FEBRUARY is designated Black History Month, though it must be acknowledged that African-American contributions to our country’s culture, infrastructure and institutions far exceed any tidy timeline.
However, it does give reason to elevate a sliver of those vital stories, and the Savannah Black Heritage Festival has an extraordinary line-up of events, lectures and exhibits showcasing local and national entertainers and educators Feb. 1-18.
Touting this year’s theme of “Celebrating the Dynamics of Cultures and Shared Experiences,” the 2018 SBHF kicks off Feb. 1 at Savannah State University with a day of recognition of Richard R. Wright, the historic black college’s first president and a former slave. SSU students will read speeches by Wright on WHCJ-FM 90.3 as part of the National African American Read-In Day, sponsored by the university’s Wright Choice Mentoring Initiative.
Thursday also is also the opening of the New Beginning Art Exhibit Opening & Reception at the City of Savannah’s S.P.A.C.E. Gallery (9 W. Henry St.), which will move to the Savannnah/HHI airport in March, as well as a public conversation back at SSU with Debbie Blunden-Diggs, the artistic director of the Dayton Contemporary Dance Company. Blunden-Diggs is the daughter of DCDC founder Jeraldyne Blunden, a ballerina who studied with Martha Graham and George Balanchine before starting her own company in her native Ohio in 1968 to create opportunities for dancers and choreographers of color.
On, Friday, Feb 2 at 6:30pm, the award-winning DCDC will perform their dynamic “Young, Gifted and Black: A Transformative Experience” at the Johnny Mercer Theatre. The event is free to the public and seating is open, give all an opportunity to witness this stunning performance.
“Audiences continually comment on the energy and joy the company brings to their communities,” says DCDC’s Associate Artistic Director, Crystal Michelle. “We hear a lot about the company’s ability to reflect that which is human through performance, and how that impacts the lives of the communities we come into contact with.”
The history of Savannah’s local community receives its due honor on Sunday, Feb. 3 with the youth leadership session “Continuing the Legacy of W.W. Law” at the Ralph Gilbert Marks Civil Rights Museum (460 MLK Blvd.), followed by a memorial wreath-laying and acknowledgement of ancestors at the African American Memorial on River Street. Music takes the stage on Monday, Feb. 4 as the SSU Voice Program is joined by chorus members from Beach, Johnson, Groves, Jenkins and Savannah high schools for “Celebrating the Music of Black Composers: A Recital” in the sanctuary of Butler Presbyterian Church (603 W. Victory Drive.)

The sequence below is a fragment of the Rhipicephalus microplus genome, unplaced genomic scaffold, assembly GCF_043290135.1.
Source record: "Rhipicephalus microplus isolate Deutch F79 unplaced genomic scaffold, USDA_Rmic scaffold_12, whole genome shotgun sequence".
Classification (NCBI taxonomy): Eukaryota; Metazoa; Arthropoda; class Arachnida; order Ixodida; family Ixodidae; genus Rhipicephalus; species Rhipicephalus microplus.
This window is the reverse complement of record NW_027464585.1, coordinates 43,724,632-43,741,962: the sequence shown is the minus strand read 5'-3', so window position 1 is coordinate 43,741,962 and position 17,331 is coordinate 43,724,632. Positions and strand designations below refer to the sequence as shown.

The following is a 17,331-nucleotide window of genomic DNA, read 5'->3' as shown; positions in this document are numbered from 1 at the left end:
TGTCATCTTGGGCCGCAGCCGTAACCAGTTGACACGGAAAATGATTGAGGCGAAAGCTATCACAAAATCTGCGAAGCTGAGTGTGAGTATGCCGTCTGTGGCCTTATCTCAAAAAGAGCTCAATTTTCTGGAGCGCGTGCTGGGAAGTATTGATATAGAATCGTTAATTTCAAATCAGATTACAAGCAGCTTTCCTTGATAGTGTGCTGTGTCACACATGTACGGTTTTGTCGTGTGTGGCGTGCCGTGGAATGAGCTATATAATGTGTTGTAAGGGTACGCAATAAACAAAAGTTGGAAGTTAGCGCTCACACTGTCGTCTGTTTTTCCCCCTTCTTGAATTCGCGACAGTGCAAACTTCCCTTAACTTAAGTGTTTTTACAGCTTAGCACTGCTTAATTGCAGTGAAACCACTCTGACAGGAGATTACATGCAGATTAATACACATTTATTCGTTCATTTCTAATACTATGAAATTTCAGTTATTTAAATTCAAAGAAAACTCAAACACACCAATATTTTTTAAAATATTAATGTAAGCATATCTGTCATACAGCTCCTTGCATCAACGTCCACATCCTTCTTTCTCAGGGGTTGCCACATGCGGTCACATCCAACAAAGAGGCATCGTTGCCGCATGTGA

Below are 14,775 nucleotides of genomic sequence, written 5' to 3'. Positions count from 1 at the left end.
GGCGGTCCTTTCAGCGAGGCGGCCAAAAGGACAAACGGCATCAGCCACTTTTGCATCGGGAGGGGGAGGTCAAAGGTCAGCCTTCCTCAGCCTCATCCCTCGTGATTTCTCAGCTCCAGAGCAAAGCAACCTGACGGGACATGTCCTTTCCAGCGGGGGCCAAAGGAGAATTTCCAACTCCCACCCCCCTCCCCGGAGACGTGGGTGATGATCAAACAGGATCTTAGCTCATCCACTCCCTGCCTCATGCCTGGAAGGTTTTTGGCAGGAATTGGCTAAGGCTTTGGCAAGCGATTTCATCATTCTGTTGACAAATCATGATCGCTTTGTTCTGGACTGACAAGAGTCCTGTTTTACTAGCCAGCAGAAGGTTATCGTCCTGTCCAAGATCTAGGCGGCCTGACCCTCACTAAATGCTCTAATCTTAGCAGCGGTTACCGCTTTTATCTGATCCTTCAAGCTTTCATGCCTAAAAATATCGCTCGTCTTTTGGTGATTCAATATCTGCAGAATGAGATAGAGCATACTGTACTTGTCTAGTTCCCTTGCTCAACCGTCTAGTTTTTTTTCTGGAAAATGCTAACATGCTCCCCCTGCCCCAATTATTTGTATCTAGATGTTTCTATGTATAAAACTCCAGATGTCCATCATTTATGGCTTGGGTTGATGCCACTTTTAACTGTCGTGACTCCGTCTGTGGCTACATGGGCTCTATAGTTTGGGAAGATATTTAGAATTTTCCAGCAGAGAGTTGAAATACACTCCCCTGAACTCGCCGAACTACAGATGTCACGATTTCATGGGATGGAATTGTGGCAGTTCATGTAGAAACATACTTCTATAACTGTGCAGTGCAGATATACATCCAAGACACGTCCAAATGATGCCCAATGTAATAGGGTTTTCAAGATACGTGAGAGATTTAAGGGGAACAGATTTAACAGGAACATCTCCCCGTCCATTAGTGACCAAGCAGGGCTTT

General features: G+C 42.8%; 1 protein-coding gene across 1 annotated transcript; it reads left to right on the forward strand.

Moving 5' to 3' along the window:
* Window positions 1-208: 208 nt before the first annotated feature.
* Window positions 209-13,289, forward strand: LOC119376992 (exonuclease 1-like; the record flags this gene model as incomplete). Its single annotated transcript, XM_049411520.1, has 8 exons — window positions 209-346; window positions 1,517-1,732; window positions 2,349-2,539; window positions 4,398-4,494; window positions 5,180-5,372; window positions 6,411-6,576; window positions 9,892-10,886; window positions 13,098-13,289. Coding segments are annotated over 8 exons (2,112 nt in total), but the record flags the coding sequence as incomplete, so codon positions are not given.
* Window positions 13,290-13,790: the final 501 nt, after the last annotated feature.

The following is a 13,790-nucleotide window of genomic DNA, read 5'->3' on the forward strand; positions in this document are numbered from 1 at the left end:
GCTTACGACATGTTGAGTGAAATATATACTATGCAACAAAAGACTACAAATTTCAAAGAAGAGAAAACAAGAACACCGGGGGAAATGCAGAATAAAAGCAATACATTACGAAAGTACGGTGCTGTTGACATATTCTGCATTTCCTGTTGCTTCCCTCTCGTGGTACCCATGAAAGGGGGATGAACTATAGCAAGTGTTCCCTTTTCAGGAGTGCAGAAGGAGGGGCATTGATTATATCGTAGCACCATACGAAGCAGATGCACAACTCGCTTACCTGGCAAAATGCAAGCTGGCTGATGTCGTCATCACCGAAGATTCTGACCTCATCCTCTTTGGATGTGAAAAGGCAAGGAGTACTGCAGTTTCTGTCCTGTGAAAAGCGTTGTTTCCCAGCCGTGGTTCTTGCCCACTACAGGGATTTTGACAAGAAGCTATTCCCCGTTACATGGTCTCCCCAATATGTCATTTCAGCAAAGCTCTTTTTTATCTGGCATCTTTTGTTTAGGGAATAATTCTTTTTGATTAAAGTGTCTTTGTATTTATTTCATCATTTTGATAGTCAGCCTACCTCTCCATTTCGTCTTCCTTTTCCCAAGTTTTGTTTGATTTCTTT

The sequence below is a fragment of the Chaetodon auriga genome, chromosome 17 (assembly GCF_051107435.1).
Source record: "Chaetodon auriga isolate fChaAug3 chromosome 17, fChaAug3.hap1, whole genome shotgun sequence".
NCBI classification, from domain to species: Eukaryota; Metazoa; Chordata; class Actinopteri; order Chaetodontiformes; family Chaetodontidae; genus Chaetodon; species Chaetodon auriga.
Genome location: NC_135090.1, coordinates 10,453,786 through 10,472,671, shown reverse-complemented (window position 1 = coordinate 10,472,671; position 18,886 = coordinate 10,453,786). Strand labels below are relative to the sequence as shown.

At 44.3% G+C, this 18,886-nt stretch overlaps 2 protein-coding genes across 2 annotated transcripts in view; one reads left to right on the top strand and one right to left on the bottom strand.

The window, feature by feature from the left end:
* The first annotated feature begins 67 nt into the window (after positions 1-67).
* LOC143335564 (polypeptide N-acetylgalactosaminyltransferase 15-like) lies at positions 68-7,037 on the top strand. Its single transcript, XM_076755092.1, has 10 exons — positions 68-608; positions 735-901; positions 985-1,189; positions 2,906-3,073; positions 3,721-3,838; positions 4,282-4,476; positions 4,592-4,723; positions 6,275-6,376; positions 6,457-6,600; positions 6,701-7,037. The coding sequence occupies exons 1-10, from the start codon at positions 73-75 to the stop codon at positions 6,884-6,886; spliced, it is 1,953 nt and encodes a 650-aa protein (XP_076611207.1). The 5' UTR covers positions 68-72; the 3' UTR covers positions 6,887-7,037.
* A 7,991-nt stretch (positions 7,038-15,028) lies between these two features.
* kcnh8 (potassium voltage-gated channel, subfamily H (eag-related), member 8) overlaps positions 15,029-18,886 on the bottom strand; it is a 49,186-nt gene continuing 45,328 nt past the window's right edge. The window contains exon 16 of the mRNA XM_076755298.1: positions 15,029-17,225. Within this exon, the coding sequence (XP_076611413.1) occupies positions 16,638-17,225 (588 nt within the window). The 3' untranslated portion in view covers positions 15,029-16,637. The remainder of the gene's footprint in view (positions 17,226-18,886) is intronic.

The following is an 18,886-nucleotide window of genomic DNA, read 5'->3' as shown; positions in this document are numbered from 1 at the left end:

All forms of culture and community converge at Grand Festival Day on Saturday, Feb. 10 when the Civic Center overflows with line dance demonstrations, the annual health fair with free heart and diabetes screenings, parent education sessions, improv classes and drum and basket-making crafts for kids.
That evening, local songstress Laiken Love will warm up the room with her velvet tones before headliner La’Porsha Renae shows Savannah the phenomenal moxie that took her all the way to first runner-up on American Idol.
Admission to Grand Festival Day is $5 for those 16 and older, though almost every other SBHF event is free: Presentations of “Freedom Songs” by Bright Star Children’s Theater, lectures on Gullah-Geechee culture and Langston Hughes’ poetry, gospel and jazz concerts, a screening of the new documentary of jazz legend Ben Tucker, storytelling with the compelling Lillian Grant-Baptiste and more take place throughout the city during the almost-three week festival (see savannahblackheritagefestival.com for the full schedule.)
All are presented by the dedicated organizers and the City of the Savannah and made possible by contributions from Georgia Power, Gulfstream and Carver State Bank. Live Oak Public Libraries is also hosting Black History month activities, and there is free admission to the Savannah African Art Museum (111 E. 34th St.) all month long.
It’s enough programming to last an entire year, and perhaps one day Black History will simply be known as American history. Until then, the effort of SBHF’s organizers, artists and educators to present a diverse, complex peek at historic and contemporary African American life remains necessary.
“It’s important because it requires that African American culture been seen from several vantage points. It means that we show the fullness of ourselves, and that we can be many different things,” continues DCDC’s Michelle, who is also an assistant professor at Ohio State University.
“Our experience, however specific, is also vast and gives us a way to connect on lots of different levels with the world around us. Our work is all about love and culture and the spreading of those values across the globe.”